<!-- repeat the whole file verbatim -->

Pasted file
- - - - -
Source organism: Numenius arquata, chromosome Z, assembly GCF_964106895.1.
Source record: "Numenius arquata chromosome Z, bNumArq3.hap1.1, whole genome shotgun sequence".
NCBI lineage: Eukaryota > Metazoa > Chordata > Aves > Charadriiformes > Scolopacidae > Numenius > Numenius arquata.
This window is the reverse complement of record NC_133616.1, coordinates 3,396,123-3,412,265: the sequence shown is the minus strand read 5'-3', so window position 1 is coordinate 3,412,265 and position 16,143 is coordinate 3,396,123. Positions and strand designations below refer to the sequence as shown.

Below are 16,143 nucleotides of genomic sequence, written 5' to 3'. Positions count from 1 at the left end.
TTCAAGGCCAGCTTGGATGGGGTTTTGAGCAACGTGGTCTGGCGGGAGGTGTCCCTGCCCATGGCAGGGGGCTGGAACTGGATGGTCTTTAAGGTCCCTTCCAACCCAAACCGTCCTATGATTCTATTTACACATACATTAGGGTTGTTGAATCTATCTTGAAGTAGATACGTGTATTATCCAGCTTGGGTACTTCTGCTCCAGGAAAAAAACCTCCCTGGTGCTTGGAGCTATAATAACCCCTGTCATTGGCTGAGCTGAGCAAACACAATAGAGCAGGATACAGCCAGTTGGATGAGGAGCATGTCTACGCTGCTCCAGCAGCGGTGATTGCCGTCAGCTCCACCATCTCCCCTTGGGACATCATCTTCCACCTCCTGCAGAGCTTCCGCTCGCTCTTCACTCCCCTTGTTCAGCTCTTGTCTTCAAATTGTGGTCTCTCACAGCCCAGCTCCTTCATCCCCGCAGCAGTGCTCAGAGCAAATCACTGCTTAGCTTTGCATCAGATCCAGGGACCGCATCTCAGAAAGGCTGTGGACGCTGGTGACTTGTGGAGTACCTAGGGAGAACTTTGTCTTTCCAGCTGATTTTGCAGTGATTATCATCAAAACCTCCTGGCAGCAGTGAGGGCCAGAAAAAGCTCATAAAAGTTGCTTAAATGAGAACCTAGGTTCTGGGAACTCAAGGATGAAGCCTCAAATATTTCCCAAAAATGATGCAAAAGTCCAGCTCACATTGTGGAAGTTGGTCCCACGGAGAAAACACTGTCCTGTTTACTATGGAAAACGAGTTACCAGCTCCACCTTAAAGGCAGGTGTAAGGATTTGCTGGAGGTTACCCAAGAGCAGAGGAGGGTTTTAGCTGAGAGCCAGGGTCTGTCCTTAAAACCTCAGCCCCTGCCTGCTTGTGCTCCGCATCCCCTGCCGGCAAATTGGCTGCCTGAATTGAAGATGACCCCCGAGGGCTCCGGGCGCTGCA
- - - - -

Source organism: Numenius arquata, chromosome Z, assembly GCF_964106895.1.
Source record: "Numenius arquata chromosome Z, bNumArq3.hap1.1, whole genome shotgun sequence".
NCBI lineage: Eukaryota > Metazoa > Chordata > Aves > Charadriiformes > Scolopacidae > Numenius > Numenius arquata.
This window is the reverse complement of record NC_133616.1, coordinates 3,396,123-3,412,265: the sequence shown is the minus strand read 5'-3', so window position 1 is coordinate 3,412,265 and position 16,143 is coordinate 3,396,123. Positions and strand designations below refer to the sequence as shown.

Below are 16,143 nucleotides of genomic sequence, written 5' to 3'. Positions count from 1 at the left end.
TTCAAGGCCAGCTTGGATGGGGTTTTGAGCAACGTGGTCTGGCGGGAGGTGTCCCTGCCCATGGCAGGGGGCTGGAACTGGATGGTCTTTAAGGTCCCTTCCAACCCAAACCGTCCTATGATTCTATTTACACATACATTAGGGTTGTTGAATCTATCTTGAAGTAGATACGTGTATTATCCAGCTTGGGTACTTCTGCTCCAGGAAAAAAACCTCCCTGGTGCTTGGAGCTATAATAACCCCTGTCATTGGCTGAGCTGAGCAAACACAATAGAGCAGGATACAGCCAGTTGGATGAGGAGCATGTCTACGCTGCTCCAGCAGCGGTGATTGCCGTCAGCTCCACCATCTCCCCTTGGGACATCATCTTCCACCTCCTGCAGAGCTTCCGCTCGCTCTTCACTCCCCTTGTTCAGCTCTTGTCTTCAAATTGTGGTCTCTCACAGCCCAGCTCCTTCATCCCCGCAGCAGTGCTCAGAGCAAATCACTGCTTAGCTTTGCATCAGATCCAGGGACCGCATCTCAGAAAGGCTGTGGACGCTGGTGACTTGTGGAGTACCTAGGGAGAACTTTGTCTTTCCAGCTGATTTTGCAGTGATTATCATCAAAACCTCCTGGCAGCAGTGAGGGCCAGAAAAAGCTCATAAAAGTTGCTTAAATGAGAACCTAGGTTCTGGGAACTCAAGGATGAAGCCTCAAATATTTCCCAAAAATGATGCAAAAGTCCAGCTCACATTGTGGAAGTTGGTCCCACGGAGAAAACACTGTCCTGTTTACTATGGAAAACGAGTTACCAGCTCCACCTTAAAGGCAGGTGTAAGGATTTGCTGGAGGTTACCCAAGAGCAGAGGAGGGTTTTAGCTGAGAGCCAGGGTCTGTCCTTAAAACCTCAGCCCCTGCCTGCTTGTGCTCCGCATCCCCTGCCGGCAAATTGGCTGCCTGAATTGAAGATGACCCCCGAGGGCTCCGGGCGCTGCA